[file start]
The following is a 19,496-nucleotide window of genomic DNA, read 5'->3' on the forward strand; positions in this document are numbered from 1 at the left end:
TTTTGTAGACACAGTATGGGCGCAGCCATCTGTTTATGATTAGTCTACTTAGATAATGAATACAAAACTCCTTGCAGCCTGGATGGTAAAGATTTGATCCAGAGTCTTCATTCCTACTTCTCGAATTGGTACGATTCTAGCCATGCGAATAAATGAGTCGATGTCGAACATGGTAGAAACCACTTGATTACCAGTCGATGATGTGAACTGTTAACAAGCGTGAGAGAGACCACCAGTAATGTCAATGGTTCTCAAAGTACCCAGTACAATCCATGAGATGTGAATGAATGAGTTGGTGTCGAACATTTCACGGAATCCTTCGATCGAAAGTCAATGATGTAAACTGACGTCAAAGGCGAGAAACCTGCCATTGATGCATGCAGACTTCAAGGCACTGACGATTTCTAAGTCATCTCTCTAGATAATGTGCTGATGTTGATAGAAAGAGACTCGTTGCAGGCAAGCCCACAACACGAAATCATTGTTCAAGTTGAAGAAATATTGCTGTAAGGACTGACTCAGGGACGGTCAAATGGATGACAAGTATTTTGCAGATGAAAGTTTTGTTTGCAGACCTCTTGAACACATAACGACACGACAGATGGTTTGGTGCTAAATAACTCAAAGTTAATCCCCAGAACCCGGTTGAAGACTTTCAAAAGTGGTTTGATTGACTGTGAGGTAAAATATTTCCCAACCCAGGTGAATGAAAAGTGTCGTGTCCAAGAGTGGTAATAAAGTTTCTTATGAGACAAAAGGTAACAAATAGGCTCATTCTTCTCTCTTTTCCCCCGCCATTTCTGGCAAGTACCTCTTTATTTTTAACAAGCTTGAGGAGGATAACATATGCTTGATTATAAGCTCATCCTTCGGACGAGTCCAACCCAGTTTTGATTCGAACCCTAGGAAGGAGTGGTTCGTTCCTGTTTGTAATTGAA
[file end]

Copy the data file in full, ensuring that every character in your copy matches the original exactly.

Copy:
The following is a 19,496-nucleotide window of genomic DNA, read 5'->3' on the forward strand; positions in this document are numbered from 1 at the left end:
TTTTGTAGACACAGTATGGGCGCAGCCATCTGTTTATGATTAGTCTACTTAGATAATGAATACAAAACTCCTTGCAGCCTGGATGGTAAAGATTTGATCCAGAGTCTTCATTCCTACTTCTCGAATTGGTACGATTCTAGCCATGCGAATAAATGAGTCGATGTCGAACATGGTAGAAACCACTTGATTACCAGTCGATGATGTGAACTGTTAACAAGCGTGAGAGAGACCACCAGTAATGTCAATGGTTCTCAAAGTACCCAGTACAATCCATGAGATGTGAATGAATGAGTTGGTGTCGAACATTTCACGGAATCCTTCGATCGAAAGTCAATGATGTAAACTGACGTCAAAGGCGAGAAACCTGCCATTGATGCATGCAGACTTCAAGGCACTGACGATTTCTAAGTCATCTCTCTAGATAATGTGCTGATGTTGATAGAAAGAGACTCGTTGCAGGCAAGCCCACAACACGAAATCATTGTTCAAGTTGAAGAAATATTGCTGTAAGGACTGACTCAGGGACGGTCAAATGGATGACAAGTATTTTGCAGATGAAAGTTTTGTTTGCAGACCTCTTGAACACATAACGACACGACAGATGGTTTGGTGCTAAATAACTCAAAGTTAATCCCCAGAACCCGGTTGAAGACTTTCAAAAGTGGTTTGATTGACTGTGAGGTAAAATATTTCCCAACCCAGGTGAATGAAAAGTGTCGTGTCCAAGAGTGGTAATAAAGTTTCTTATGAGACAAAAGGTAACAAATAGGCTCATTCTTCTCTCTTTTCCCCCGCCATTTCTGGCAAGTACCTCTTTATTTTTAACAAGCTTGAGGAGGATAACATATGCTTGATTATAAGCTCATCCTTCGGACGAGTCCAACCCAGTTTTGATTCGAACCCTAGGAAGGAGTGGTTCGTTCCTGTTTGTAATTGAA